Our bilateral relationship is very broad, and occasionally very complex, because it covers almost every subject. The effort we are making is that we not center exclusively on antinarcotics, and that it better reflect the variety of the Colombian context and of the United States itself. We have to look at all of the challenges and their solutions. We know that the United States Congress has a great deal of interest in Colombia, and we can’t fail to recognize that this country has had very special treatment there. That’s why the proposal is to maintain the bipartisan character of the collaboration. Since I arrived at the Embassy, I have been talking with all of the political spectrums, Democrats and Republicans, and always in a very constructive manner. There are a lot of expectations and I recognize that in some sectors there is concern, as there is so much disinformation about who President Petro is and what his policies are, something that we have been clarifying with everybody. I talked with Senator Ted Cruz, a critic of the President, and he told me, “I’m interested in the subjects of security and immigration.” I made it clear that we share objectives, and he agrees with the peace that we both want and to be able to eliminate drug trafficking. We have many differences on the strategies, but what we do agree on is that we need to have more results.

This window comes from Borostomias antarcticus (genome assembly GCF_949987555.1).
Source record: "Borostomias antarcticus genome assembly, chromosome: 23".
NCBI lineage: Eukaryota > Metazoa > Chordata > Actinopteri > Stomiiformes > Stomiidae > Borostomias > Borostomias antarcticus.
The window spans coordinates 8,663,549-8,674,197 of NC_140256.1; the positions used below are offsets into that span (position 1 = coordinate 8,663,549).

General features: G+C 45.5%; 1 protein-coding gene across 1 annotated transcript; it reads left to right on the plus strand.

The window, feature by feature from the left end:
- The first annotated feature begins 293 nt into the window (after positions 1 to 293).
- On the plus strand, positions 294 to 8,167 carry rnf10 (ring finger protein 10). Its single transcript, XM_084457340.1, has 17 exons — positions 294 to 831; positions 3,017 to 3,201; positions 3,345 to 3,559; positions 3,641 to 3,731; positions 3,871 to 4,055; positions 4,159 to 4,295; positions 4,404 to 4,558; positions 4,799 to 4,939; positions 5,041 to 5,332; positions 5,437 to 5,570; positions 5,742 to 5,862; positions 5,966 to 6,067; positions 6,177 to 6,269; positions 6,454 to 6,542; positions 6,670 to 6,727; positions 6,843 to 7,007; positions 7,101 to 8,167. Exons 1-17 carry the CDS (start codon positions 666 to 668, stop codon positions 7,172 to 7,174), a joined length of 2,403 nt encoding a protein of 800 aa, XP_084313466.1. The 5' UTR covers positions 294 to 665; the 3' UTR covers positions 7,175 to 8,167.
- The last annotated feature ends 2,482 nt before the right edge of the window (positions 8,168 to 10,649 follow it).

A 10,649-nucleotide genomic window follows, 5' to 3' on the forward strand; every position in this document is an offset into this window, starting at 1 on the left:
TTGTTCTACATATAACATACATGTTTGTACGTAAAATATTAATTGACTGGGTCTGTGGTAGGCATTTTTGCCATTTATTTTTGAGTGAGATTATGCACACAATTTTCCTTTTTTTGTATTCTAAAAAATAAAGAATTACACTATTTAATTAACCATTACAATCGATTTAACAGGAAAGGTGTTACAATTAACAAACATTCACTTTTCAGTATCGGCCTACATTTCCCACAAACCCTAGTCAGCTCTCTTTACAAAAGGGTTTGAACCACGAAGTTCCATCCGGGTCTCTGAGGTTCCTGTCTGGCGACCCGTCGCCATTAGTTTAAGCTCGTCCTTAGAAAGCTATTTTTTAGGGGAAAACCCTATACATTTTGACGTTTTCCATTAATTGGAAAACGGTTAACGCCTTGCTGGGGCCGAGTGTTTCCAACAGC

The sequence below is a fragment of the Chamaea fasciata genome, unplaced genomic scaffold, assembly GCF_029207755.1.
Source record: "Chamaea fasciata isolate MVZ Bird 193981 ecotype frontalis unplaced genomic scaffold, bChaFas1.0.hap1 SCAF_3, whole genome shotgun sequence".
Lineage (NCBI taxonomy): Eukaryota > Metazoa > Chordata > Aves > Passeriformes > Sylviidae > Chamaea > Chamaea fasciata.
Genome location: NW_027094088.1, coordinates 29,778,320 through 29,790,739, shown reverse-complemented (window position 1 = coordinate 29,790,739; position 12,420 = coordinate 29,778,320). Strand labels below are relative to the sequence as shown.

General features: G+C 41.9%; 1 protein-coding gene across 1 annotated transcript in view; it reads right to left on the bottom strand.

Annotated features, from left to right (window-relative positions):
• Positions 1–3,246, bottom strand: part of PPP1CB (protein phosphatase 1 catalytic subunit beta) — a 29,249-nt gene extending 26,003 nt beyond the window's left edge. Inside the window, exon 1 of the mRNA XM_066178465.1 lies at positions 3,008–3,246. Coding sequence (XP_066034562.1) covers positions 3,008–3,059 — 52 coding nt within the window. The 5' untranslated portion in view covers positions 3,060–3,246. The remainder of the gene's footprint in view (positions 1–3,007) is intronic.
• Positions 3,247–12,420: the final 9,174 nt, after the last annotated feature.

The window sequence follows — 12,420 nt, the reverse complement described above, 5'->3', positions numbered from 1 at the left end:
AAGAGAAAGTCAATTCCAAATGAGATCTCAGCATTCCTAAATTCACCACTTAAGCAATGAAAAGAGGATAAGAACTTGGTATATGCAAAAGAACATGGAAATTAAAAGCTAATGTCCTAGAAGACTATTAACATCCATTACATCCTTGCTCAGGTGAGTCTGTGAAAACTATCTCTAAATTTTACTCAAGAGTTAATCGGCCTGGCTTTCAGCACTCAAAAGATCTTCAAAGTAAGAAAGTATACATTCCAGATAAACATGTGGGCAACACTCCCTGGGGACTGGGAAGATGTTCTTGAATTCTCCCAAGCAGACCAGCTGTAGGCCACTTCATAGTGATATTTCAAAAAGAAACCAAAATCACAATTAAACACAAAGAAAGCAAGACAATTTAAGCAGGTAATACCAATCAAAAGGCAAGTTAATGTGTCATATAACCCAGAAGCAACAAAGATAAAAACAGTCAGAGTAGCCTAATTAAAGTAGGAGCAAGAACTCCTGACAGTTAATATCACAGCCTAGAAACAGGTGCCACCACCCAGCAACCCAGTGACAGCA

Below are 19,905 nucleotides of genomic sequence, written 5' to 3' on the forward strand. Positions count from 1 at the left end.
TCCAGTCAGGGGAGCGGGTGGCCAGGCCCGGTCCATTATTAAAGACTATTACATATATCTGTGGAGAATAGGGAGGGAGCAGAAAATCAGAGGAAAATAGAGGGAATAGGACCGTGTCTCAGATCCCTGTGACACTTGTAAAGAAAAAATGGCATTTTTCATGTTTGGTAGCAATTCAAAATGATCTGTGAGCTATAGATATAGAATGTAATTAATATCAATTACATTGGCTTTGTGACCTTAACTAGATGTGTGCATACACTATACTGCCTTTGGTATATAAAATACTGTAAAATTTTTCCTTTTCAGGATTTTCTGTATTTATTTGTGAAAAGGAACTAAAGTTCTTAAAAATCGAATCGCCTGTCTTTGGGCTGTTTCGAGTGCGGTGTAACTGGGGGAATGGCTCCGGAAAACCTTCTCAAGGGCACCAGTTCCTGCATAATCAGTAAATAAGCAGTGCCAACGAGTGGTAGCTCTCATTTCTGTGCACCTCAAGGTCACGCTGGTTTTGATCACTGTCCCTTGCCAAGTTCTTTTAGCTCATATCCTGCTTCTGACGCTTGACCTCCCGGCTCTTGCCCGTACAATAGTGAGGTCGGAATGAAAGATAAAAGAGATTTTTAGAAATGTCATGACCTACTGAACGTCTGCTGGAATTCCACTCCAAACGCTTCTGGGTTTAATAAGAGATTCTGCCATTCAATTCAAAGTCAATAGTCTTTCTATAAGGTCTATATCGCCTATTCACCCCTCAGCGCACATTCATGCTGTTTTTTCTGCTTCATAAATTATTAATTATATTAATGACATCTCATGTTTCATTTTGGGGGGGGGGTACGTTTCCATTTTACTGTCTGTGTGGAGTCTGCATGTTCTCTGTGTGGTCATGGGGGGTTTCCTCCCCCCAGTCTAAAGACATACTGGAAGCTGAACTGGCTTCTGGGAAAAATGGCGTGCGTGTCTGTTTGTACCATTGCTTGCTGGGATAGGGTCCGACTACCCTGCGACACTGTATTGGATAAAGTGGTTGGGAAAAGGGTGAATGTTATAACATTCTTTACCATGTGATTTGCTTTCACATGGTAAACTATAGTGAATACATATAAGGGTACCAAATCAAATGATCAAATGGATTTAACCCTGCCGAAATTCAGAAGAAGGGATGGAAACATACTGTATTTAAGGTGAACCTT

Could you say that the Republicans are more receptive and have understood that Colombia has a new political dynamic?